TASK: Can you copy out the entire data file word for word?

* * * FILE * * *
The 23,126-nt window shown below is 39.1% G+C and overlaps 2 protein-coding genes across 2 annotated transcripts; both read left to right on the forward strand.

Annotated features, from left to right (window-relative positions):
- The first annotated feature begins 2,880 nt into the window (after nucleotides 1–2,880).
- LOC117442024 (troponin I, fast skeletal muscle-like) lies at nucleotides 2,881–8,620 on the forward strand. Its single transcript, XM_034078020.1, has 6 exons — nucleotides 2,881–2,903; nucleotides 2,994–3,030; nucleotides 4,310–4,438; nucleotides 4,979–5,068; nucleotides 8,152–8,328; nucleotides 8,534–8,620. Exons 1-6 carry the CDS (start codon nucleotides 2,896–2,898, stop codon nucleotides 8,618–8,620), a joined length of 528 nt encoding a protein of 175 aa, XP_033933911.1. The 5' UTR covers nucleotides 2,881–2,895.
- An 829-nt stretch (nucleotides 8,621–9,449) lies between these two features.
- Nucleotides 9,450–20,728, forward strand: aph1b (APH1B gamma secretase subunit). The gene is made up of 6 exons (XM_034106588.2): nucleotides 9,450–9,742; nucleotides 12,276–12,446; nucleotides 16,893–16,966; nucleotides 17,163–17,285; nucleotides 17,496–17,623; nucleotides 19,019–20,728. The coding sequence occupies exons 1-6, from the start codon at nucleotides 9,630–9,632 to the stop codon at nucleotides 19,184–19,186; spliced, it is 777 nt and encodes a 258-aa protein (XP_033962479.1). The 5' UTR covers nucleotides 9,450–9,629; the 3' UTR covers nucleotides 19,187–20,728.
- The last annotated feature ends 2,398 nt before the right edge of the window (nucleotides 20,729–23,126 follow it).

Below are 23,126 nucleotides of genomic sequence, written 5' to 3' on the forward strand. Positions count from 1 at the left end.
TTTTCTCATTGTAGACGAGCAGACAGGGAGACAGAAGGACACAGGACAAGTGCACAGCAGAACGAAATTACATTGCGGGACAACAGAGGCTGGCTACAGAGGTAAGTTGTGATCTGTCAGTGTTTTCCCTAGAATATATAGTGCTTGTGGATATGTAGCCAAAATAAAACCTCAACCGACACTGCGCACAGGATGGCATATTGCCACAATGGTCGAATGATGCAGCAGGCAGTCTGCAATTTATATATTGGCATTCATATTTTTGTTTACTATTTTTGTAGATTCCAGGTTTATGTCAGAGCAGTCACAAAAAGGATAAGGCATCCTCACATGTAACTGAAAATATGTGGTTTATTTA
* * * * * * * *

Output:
The 23,126-nt window shown below is 39.1% G+C and overlaps 2 protein-coding genes across 2 annotated transcripts; both read left to right on the forward strand.

Annotated features, from left to right (window-relative positions):
- The first annotated feature begins 2,880 nt into the window (after nucleotides 1–2,880).
- LOC117442024 (troponin I, fast skeletal muscle-like) lies at nucleotides 2,881–8,620 on the forward strand. Its single transcript, XM_034078020.1, has 6 exons — nucleotides 2,881–2,903; nucleotides 2,994–3,030; nucleotides 4,310–4,438; nucleotides 4,979–5,068; nucleotides 8,152–8,328; nucleotides 8,534–8,620. Exons 1-6 carry the CDS (start codon nucleotides 2,896–2,898, stop codon nucleotides 8,618–8,620), a joined length of 528 nt encoding a protein of 175 aa, XP_033933911.1. The 5' UTR covers nucleotides 2,881–2,895.
- An 829-nt stretch (nucleotides 8,621–9,449) lies between these two features.
- Nucleotides 9,450–20,728, forward strand: aph1b (APH1B gamma secretase subunit). The gene is made up of 6 exons (XM_034106588.2): nucleotides 9,450–9,742; nucleotides 12,276–12,446; nucleotides 16,893–16,966; nucleotides 17,163–17,285; nucleotides 17,496–17,623; nucleotides 19,019–20,728. The coding sequence occupies exons 1-6, from the start codon at nucleotides 9,630–9,632 to the stop codon at nucleotides 19,184–19,186; spliced, it is 777 nt and encodes a 258-aa protein (XP_033962479.1). The 5' UTR covers nucleotides 9,450–9,629; the 3' UTR covers nucleotides 19,187–20,728.
- The last annotated feature ends 2,398 nt before the right edge of the window (nucleotides 20,729–23,126 follow it).

Below are 23,126 nucleotides of genomic sequence, written 5' to 3' on the forward strand. Positions count from 1 at the left end.
TTTTCTCATTGTAGACGAGCAGACAGGGAGACAGAAGGACACAGGACAAGTGCACAGCAGAACGAAATTACATTGCGGGACAACAGAGGCTGGCTACAGAGGTAAGTTGTGATCTGTCAGTGTTTTCCCTAGAATATATAGTGCTTGTGGATATGTAGCCAAAATAAAACCTCAACCGACACTGCGCACAGGATGGCATATTGCCACAATGGTCGAATGATGCAGCAGGCAGTCTGCAATTTATATATTGGCATTCATATTTTTGTTTACTATTTTTGTAGATTCCAGGTTTATGTCAGAGCAGTCACAAAAAGGATAAGGCATCCTCACATGTAACTGAAAATATGTGGTTTATTTA